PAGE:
No. There is not a legal requirement that 401(k) plans have an investment advisory. Regardless, the vast majority of plans do have an investment advisor.
An investment advisor can often provide services that other plan service providers cannot. A 401(k) plan is an investment vehicle for its participants. There are typically 1,000’s of investment options to choose from to make available to participants in the plan. The plan needs an advisor with extensive experience to help select the appropriate 15-25 funds.
As an advisor to the plan, Patton provides a wide range of services including:
Other service providers, such as the recordkeeper and administrator, can provide advice to the plan but typically they have NO legal fiduciary responsibility to provide advice that is only in the best interest of the plan participants. Patton, often as the only service provider serving as a fiduciary to the plan, MUST provide only advice that’s in the best interest of its participants otherwise Patton could face legal consequences.
Patton’s goal is to help every participant accumulate as much money as possible for their retirement with as little effort and anxiety as possible. To help accomplish this goal, we do the following:
In addition to the above services, Patton is glad to assist participants in any way possible to help them meet their retirement goals.
Yes. We serve as a fiduciary to the plan requiring us to provide advice that is only in the best interest of the plan’s participants. We state this in writing in our agreement.
Note that most other service providers, such as recordkeepers and administrators, as well as most stock brokers, insurance companies and agents, and mutual fund companies do NOT serve as a fiduciary.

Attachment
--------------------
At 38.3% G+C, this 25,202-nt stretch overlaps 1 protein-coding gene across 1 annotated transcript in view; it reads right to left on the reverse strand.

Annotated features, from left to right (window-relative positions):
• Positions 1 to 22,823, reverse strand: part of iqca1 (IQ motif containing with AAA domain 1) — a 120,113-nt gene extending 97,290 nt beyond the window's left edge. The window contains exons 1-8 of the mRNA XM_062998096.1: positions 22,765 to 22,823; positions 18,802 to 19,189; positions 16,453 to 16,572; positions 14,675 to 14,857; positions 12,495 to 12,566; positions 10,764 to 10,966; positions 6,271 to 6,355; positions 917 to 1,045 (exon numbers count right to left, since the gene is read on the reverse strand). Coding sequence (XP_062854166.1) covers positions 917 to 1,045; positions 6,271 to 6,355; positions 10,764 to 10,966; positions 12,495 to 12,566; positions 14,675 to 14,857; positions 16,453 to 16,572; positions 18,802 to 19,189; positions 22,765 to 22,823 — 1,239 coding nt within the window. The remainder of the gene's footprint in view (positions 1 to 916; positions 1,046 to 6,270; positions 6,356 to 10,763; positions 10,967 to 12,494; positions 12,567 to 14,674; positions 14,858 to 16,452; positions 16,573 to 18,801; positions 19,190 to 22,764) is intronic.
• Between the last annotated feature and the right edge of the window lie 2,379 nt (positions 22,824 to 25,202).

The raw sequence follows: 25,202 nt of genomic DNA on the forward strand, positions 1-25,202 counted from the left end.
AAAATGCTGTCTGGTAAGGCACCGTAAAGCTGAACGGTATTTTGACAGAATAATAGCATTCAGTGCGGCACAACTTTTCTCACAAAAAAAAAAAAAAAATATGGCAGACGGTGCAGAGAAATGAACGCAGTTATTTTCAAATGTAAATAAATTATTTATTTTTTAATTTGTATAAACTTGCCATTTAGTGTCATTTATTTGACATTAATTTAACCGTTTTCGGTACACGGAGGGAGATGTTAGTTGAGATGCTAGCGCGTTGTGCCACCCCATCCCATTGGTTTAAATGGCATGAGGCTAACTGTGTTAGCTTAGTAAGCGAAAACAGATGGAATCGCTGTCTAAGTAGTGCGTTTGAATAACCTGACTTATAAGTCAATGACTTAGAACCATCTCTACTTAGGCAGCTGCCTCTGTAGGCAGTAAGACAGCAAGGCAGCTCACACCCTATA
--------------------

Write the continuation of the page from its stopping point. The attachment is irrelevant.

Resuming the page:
Transition from one recordkeeper to another can be very beneficial to the plan and its participants but it does require some effort on everybody’s behalf.
A transition typically takes about 60 days. Patton manages the entire process so that it is always clear what is need from whom and what needs to happen next. During this time, the point of contact for the plan sponsor (employer) will invest roughly 8 hours in the process. This will include a handful of conference calls, gathering information from the existing recordkeeper, scheduling participant education meetings, and communicating with participants.
Open architecture means that the plan recordkeeper allows nearly any investment fund to be selected and made available in the plan to its participants. This is important so that the best funds can be selected for the benefit of participants.
Some recordkeepers limit the list of funds that can be selected from. Often these are higher cost funds and/or proprietary funds that often do not serve the best interest of participants.
An independent advisor is one who is employed by a firm that is NOT a broker firm, insurance company, mutual fund company, recordkeeper, or similar firm. Employees of these other firms most often are very limited in what they can offer to a plan and its participants (they can only offer their company as the recordkeeper, they are compensated more to have their firms funds available in the plan, etc.).
An independent advisor can instead offer the services of any recordkeeper and recommend any investment funds for the plan with no limitations or alternative motives. This positions the independent advisor to provide the best advice possible to the plan and its participants.
Low costs. Index funds tend to be the lowest cost funds available. There is an index fund available for nearly every asset class (type of investment). Furthermore, extensive research has demonstrated that low costs funds simply produce higher returns that higher cost funds.
It is important to note that not all index funds are created equally. For example, some index funds are higher cost than other index funds that follow the exact same index. There are 1,000’s of index funds today to choose from and careful analysis must be done to select those that are best for a plan.